As far as your first question, you can read the Nazi's complaints against the Jews in any number of books, such as "My Struggle" by Hitler.
Regarding the second question, the identification of "non-practicing" Jews, let me first of all say that jwentings answer that they were measuring their foreheads is just nuts and has no relationship to reality.
In old Germany, everyone was heavily documented and had to carry around a book with them that listed everything about them including their places of residence, their occupation and place of employment, their religion and their parentage, so it was well-known whether a particular person was Jewish or not just from their passport. If you did not have a passport, you automatically got arrested. The criteria for being a "Jew" was if any one of your 4 grandparents was Jewish. If your passport said you (and your grandparents) were baptized Christian, then as far as the authorities were concerned, you were Christian.
After 1937 (I believe, correct if wrong) the Nazis began stamping passports with a red "J" right on the first page if the person was Jewish. This simplified things for police who did not need to go leafing through the passport to determine if the person was Jewish or not.
Just to give you an idea of how anal and totalitarian they were about it, you generally needed at least three kinds of documents: the passport, basically containing your life history, a residency permit and a work permit. The residency permit described you physically and was needed to prove you had a right to live in a place. So, for example, if you had a residency permit for Coburg and were stopped in Hamburg, they would ask "What the hell are you doing here?" and you better have a good answer and documentation to back your answer up. The work permit (called an "arbeitsbuch") listed your employment history and any important details (like getting fired).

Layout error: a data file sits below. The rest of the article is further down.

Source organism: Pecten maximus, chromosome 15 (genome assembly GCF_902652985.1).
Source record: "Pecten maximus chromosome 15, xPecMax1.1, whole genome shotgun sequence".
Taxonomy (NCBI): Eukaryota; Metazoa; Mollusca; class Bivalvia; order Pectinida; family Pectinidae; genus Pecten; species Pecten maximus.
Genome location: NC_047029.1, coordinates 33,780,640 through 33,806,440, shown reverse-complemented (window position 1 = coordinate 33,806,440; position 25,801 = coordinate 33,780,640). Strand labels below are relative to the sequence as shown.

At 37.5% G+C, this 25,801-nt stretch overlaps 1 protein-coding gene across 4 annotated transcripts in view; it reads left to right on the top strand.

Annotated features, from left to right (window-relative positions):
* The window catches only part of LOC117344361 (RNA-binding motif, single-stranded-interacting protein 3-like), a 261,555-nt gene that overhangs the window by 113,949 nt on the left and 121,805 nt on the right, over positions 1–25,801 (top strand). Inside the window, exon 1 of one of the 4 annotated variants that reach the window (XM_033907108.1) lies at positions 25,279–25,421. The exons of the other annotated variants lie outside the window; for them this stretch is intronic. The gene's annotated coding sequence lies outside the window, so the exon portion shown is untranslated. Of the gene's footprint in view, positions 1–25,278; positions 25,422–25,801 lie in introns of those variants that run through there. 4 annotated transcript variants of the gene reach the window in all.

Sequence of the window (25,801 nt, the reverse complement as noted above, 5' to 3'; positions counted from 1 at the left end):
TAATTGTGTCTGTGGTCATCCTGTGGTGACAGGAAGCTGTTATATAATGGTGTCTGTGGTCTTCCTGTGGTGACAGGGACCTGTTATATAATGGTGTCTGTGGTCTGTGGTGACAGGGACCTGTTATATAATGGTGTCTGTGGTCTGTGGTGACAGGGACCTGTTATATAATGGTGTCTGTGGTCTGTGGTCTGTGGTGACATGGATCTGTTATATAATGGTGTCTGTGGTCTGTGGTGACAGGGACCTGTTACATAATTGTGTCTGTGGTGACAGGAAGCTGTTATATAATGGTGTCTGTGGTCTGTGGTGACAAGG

Below is a page in an "Ahnenpass", meaning an ancestor addendum to a passport listing your ancestors:
In cases of someone without papers, they would try to figure out who you were, and generally would imprison you until they knew who you were. In cases of foreigners, like Russians, they would rely on the locals to tell them who was Jewish or who was not. Also, in Russia, the Jews tended to exist in specific communities, so the Germans would assume you were Jewish if you lived in such a community and would assume you were Christian otherwise. In the case of a foreigner captured abroad, like on a road without papers, if it was a male they would see if the person was circumcised and that would be the deciding factor. If it was a female, alone and with no males (a highly unusual case), it would be at the discretion of the arresting officer to decide where to send her, but in most cases the Germans did not bother arresting random refugee females without a specific reason.
There is a funny story about Alekhine, the famous chess player. He tried to cross the militarized Polish-German border in 1937 without papers (!!!) When the police questioned him, he said "I am Alexander Alekhine, Chess Champion of the World. This is my cat. Her name is chess. I require no papers." Of course, they arrested him.